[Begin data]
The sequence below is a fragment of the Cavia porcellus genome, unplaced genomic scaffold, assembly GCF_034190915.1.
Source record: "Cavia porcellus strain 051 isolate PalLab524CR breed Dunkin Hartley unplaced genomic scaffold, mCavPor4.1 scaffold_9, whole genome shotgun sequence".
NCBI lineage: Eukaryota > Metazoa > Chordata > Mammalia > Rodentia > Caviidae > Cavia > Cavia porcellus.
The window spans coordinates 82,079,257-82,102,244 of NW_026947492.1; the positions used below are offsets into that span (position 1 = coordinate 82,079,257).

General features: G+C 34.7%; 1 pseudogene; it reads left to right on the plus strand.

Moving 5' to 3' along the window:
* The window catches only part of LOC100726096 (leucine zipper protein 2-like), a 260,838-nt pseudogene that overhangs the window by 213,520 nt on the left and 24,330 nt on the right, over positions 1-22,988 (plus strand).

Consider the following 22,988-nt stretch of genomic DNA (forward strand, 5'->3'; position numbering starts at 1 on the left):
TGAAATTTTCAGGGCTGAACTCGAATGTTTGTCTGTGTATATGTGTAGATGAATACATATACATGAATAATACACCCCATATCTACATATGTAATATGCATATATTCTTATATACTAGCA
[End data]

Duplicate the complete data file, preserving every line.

The sequence below is a fragment of the Cavia porcellus genome, unplaced genomic scaffold, assembly GCF_034190915.1.
Source record: "Cavia porcellus strain 051 isolate PalLab524CR breed Dunkin Hartley unplaced genomic scaffold, mCavPor4.1 scaffold_9, whole genome shotgun sequence".
NCBI lineage: Eukaryota > Metazoa > Chordata > Mammalia > Rodentia > Caviidae > Cavia > Cavia porcellus.
The window spans coordinates 82,079,257-82,102,244 of NW_026947492.1; the positions used below are offsets into that span (position 1 = coordinate 82,079,257).

General features: G+C 34.7%; 1 pseudogene; it reads left to right on the plus strand.

Moving 5' to 3' along the window:
* The window catches only part of LOC100726096 (leucine zipper protein 2-like), a 260,838-nt pseudogene that overhangs the window by 213,520 nt on the left and 24,330 nt on the right, over positions 1-22,988 (plus strand).

Consider the following 22,988-nt stretch of genomic DNA (forward strand, 5'->3'; position numbering starts at 1 on the left):
TGAAATTTTCAGGGCTGAACTCGAATGTTTGTCTGTGTATATGTGTAGATGAATACATATACATGAATAATACACCCCATATCTACATATGTAATATGCATATATTCTTATATACTAGCA